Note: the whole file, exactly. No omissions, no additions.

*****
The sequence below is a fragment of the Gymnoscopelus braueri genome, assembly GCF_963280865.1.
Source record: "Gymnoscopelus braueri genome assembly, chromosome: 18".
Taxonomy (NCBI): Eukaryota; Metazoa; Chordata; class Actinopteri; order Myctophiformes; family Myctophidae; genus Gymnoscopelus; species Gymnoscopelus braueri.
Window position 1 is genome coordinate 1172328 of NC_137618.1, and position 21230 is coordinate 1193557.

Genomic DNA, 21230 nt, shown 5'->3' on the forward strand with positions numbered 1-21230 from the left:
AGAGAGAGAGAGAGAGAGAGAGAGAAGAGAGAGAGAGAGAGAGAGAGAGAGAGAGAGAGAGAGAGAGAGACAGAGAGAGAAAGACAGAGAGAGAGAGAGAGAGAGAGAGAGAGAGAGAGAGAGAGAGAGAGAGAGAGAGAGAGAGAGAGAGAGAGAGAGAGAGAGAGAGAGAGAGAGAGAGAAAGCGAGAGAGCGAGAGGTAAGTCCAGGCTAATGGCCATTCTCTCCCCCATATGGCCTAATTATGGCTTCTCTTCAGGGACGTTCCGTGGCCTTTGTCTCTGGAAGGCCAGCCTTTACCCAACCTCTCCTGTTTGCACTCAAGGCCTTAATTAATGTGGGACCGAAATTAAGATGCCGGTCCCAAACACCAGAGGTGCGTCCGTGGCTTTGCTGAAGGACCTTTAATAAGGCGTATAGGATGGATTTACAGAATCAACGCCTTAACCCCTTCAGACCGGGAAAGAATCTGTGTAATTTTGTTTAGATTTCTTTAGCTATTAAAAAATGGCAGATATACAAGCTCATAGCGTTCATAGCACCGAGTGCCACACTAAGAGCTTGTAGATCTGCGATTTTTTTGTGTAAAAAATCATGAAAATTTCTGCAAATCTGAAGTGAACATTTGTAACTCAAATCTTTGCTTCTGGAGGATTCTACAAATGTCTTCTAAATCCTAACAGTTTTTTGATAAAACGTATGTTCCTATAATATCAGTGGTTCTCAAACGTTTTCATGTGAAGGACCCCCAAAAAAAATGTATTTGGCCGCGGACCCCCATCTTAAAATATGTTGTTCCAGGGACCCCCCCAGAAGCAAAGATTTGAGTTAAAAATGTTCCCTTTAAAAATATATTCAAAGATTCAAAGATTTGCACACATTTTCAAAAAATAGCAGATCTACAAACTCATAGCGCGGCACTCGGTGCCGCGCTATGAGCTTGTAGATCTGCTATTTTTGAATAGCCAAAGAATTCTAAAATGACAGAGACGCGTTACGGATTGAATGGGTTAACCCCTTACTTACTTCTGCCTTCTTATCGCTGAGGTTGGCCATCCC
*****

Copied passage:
The sequence below is a fragment of the Gymnoscopelus braueri genome, assembly GCF_963280865.1.
Source record: "Gymnoscopelus braueri genome assembly, chromosome: 18".
Taxonomy (NCBI): Eukaryota; Metazoa; Chordata; class Actinopteri; order Myctophiformes; family Myctophidae; genus Gymnoscopelus; species Gymnoscopelus braueri.
Window position 1 is genome coordinate 1172328 of NC_137618.1, and position 21230 is coordinate 1193557.

Genomic DNA, 21230 nt, shown 5'->3' on the forward strand with positions numbered 1-21230 from the left:
AGAGAGAGAGAGAGAGAGAGAGAGAAGAGAGAGAGAGAGAGAGAGAGAGAGAGAGAGAGAGAGAGAGAGACAGAGAGAGAAAGACAGAGAGAGAGAGAGAGAGAGAGAGAGAGAGAGAGAGAGAGAGAGAGAGAGAGAGAGAGAGAGAGAGAGAGAGAGAGAGAGAGAGAGAGAGAGAGAGAAAGCGAGAGAGCGAGAGGTAAGTCCAGGCTAATGGCCATTCTCTCCCCCATATGGCCTAATTATGGCTTCTCTTCAGGGACGTTCCGTGGCCTTTGTCTCTGGAAGGCCAGCCTTTACCCAACCTCTCCTGTTTGCACTCAAGGCCTTAATTAATGTGGGACCGAAATTAAGATGCCGGTCCCAAACACCAGAGGTGCGTCCGTGGCTTTGCTGAAGGACCTTTAATAAGGCGTATAGGATGGATTTACAGAATCAACGCCTTAACCCCTTCAGACCGGGAAAGAATCTGTGTAATTTTGTTTAGATTTCTTTAGCTATTAAAAAATGGCAGATATACAAGCTCATAGCGTTCATAGCACCGAGTGCCACACTAAGAGCTTGTAGATCTGCGATTTTTTTGTGTAAAAAATCATGAAAATTTCTGCAAATCTGAAGTGAACATTTGTAACTCAAATCTTTGCTTCTGGAGGATTCTACAAATGTCTTCTAAATCCTAACAGTTTTTTGATAAAACGTATGTTCCTATAATATCAGTGGTTCTCAAACGTTTTCATGTGAAGGACCCCCAAAAAAAATGTATTTGGCCGCGGACCCCCATCTTAAAATATGTTGTTCCAGGGACCCCCCCAGAAGCAAAGATTTGAGTTAAAAATGTTCCCTTTAAAAATATATTCAAAGATTCAAAGATTTGCACACATTTTCAAAAAATAGCAGATCTACAAACTCATAGCGCGGCACTCGGTGCCGCGCTATGAGCTTGTAGATCTGCTATTTTTGAATAGCCAAAGAATTCTAAAATGACAGAGACGCGTTACGGATTGAATGGGTTAACCCCTTACTTACTTCTGCCTTCTTATCGCTGAGGTTGGCCATCCC